MARITIME ENERGY POSTGRADUATE DIPLOMA (PGDIP)
Industry and governments around the world are engaged in the international effort to battle climate change, greenhouse gas emissions, air pollutants, sea-level rise and weather-pattern changes. At the same time, there is a constant pressure towards cost-efficiency and market competitiveness.
The Paris Agreement and new IMO regulations along with its GHG strategy mean that a significant reduction in greenhouse gas emissions is necessary over the coming decades, with zero emissions of CO2 before the end of the 21st century (IPCC, 2014). Every maritime stakeholder must play a role in the reduction of greenhouse gas emissions, and the United Nations Sustainable Development Goals (UN SDGs) call for immediate action on the part of all countries, organizations and individuals. The IMO’s strategy on GHG calls for a reduction in CO2 emissions of 40% by 2030, and 70% by 2050 from 2008 levels. Adopting innovative and sustainable technologies and mitigation measures in shipping and ports/shipyards is expected to lead to a competitive advantage and improved profitability through cost savings. The Postgraduate Diploma in Maritime Energy aims at combining innovative technical solutions with a socio-economic-environmental perspective in a holistic manner.
The programme equips maritime professionals with technical and socio- economic-environmental knowledge relating to IMO’s regulations on air pollution and potential mitigation measures to achieve a low carbon and energy-efficient maritime future. It is designed for people with a technical profile (e.g. naval architects, deck officers and engineers, surveyors etc.) as well as professionals with backgrounds, such as ship operators, superintendents, port and shipyard managers and other maritime professionals.
Graduates of the programme join WMU’s global network of maritime professionals who are experts in their fields and working towards sustainable development and excellence.
The programme carries 40 European credits, and can be completed over a single year. It is comprised of five modules.
Module 1: Maritime Energy and Sustainable Development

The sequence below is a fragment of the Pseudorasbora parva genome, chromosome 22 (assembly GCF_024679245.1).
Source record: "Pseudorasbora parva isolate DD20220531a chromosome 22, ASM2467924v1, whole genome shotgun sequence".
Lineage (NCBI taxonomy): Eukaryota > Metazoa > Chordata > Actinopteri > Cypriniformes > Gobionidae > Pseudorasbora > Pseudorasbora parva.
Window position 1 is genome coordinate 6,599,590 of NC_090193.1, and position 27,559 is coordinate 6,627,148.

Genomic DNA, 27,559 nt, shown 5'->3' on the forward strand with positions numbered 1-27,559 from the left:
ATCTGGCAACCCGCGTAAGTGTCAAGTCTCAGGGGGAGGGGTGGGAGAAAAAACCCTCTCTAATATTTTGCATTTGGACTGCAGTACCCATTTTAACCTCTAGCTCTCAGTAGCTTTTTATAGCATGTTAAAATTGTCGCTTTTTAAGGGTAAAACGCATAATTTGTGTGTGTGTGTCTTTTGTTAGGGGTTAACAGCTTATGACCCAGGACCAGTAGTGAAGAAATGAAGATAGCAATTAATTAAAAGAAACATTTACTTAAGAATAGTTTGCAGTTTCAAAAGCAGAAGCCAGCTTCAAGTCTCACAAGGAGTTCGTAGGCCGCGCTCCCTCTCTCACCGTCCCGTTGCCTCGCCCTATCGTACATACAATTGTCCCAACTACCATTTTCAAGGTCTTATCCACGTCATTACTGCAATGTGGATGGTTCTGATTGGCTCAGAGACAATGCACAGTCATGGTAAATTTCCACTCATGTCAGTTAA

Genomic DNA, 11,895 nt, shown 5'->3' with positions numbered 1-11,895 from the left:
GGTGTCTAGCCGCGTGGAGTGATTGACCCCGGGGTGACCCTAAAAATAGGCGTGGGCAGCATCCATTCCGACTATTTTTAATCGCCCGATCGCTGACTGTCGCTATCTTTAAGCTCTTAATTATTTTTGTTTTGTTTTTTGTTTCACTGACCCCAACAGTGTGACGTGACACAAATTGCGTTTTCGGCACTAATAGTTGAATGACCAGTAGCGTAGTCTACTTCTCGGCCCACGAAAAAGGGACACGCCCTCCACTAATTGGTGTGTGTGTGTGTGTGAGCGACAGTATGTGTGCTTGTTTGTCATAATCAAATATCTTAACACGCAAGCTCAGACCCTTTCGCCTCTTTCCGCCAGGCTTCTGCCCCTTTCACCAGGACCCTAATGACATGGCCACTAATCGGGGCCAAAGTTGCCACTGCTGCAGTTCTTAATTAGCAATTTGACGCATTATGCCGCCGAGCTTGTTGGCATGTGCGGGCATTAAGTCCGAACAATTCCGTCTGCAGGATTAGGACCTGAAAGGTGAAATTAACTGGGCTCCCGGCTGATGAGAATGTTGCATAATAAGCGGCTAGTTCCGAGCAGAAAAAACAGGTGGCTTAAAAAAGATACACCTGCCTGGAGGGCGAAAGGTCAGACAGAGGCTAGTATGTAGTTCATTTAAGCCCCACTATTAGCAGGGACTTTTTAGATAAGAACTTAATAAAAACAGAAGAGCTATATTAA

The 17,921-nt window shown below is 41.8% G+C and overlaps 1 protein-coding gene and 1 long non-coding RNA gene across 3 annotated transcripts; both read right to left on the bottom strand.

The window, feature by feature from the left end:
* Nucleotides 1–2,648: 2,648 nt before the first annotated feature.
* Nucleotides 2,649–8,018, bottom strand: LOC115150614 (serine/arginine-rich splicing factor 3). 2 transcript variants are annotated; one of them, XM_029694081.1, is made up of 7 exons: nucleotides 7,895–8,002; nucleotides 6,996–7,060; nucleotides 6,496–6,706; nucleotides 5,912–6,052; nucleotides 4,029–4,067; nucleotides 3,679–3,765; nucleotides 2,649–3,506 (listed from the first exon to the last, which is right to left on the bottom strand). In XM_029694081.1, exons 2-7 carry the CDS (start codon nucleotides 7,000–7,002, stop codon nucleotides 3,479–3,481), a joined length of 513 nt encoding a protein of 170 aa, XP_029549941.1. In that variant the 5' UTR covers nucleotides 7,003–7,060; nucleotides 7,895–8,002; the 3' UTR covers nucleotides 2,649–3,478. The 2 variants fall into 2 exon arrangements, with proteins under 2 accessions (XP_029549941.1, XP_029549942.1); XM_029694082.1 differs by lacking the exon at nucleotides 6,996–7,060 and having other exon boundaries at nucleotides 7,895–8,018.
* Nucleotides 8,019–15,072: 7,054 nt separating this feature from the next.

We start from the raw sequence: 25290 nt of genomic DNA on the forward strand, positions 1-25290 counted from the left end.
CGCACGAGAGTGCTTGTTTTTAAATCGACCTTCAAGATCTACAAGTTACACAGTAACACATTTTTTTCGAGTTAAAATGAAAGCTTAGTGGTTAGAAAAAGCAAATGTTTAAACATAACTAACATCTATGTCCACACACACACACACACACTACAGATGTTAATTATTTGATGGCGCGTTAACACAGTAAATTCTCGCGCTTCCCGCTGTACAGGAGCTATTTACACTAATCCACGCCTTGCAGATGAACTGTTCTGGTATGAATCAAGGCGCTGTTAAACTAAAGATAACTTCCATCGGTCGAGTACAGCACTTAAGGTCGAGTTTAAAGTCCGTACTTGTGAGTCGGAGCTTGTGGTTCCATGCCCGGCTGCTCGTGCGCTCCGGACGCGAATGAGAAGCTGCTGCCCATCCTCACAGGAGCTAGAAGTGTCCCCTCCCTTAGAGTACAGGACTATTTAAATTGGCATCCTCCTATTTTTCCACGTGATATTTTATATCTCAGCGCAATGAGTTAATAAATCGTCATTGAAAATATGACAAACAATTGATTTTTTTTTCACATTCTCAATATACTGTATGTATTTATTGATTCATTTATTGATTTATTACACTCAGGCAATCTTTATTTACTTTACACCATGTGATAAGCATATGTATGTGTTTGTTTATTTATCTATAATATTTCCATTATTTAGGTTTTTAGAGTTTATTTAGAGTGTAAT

(20 Sept 2021 – 14 Nov 2021)
This module introduces the historical environmental discourse around the maritime industry and the development of legal frameworks on maritime energy. It discusses various motivations to maritime energy management as well as the notion of sustainability in shipping. From a goal-based management perspective, a human factors approach is visited to discuss science-oriented solutions. The module examines the role of technology and innovation to facilitate forward-thinking decision making and even a political and societal transition from mitigation to adaptation for a sustainable maritime transportation system.
Module 2: Ships and Energy Efficiency
(29 Nov 2021 – 23 Jan 2022)
This module starts with the basics of Chapter 4 of the MARPOL Annex VI. It focuses on energy efficient operation of ships and increasing energy efficiency of ships during design. Ship resistance components (viscous, wave-making, air and appendage) are discussed as well as their reduction ways. Increasing propeller efficiency and improvement of propeller-hull interaction are examined from an energy efficiency perspective. A tutorial is also provided to assess the impact of resistance and propulsion improvement methods on fuel consumption.
Module 3: Future Propulsion Technologies
(31 Jan 2022 – 27 Mar 2022)
This module presents alternatives to traditional ways of propelling ships. This includes renewable energy and alternative fuels such as LNG, biofuel and hydrogen, as a response to Chapter 3 of the MARPOL Annex VI, as well as future technologies like fuel cells and batteries. The latest trends and challenges in the area are discussed across economic, environmental and societal dimensions.
Module 4: Energy Conservation in Ports and Shipyards
(4 Apr 2022 – 29 May 2022)
This module focuses on knowledge of energy management procedures and technologies in the framework of ports and shipyards. Theoretical and practical knowledge of the energy management framework are presented, including planning, strategy and leadership. Energy management systems are discussed, including certification processes such as ISO 50001 and other relevant European certifications systems; the quality management system (QMS) process; energy audit programmes; and socio-economic investment techniques relevant for ports and shipyards.